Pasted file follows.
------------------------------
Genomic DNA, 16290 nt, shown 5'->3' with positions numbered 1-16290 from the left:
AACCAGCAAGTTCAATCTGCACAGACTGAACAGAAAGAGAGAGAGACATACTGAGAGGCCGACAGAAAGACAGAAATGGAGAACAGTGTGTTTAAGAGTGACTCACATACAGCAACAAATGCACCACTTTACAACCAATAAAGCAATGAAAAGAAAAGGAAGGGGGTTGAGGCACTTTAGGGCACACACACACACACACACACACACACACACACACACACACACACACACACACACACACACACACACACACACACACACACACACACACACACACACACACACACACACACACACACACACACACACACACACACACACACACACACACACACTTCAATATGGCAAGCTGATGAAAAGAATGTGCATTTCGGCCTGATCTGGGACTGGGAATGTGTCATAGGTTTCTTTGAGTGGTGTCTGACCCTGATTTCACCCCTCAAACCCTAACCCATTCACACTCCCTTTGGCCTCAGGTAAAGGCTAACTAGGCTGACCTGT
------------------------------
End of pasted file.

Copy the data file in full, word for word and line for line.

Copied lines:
Genomic DNA, 16290 nt, shown 5'->3' with positions numbered 1-16290 from the left:
AACCAGCAAGTTCAATCTGCACAGACTGAACAGAAAGAGAGAGAGACATACTGAGAGGCCGACAGAAAGACAGAAATGGAGAACAGTGTGTTTAAGAGTGACTCACATACAGCAACAAATGCACCACTTTACAACCAATAAAGCAATGAAAAGAAAAGGAAGGGGGTTGAGGCACTTTAGGGCACACACACACACACACACACACACACACACACACACACACACACACACACACACACACACACACACACACACACACACACACACACACACACACACACACACACACACACACACACACACACACACACACACACACACACACACACACACACTTCAATATGGCAAGCTGATGAAAAGAATGTGCATTTCGGCCTGATCTGGGACTGGGAATGTGTCATAGGTTTCTTTGAGTGGTGTCTGACCCTGATTTCACCCCTCAAACCCTAACCCATTCACACTCCCTTTGGCCTCAGGTAAAGGCTAACTAGGCTGACCTGT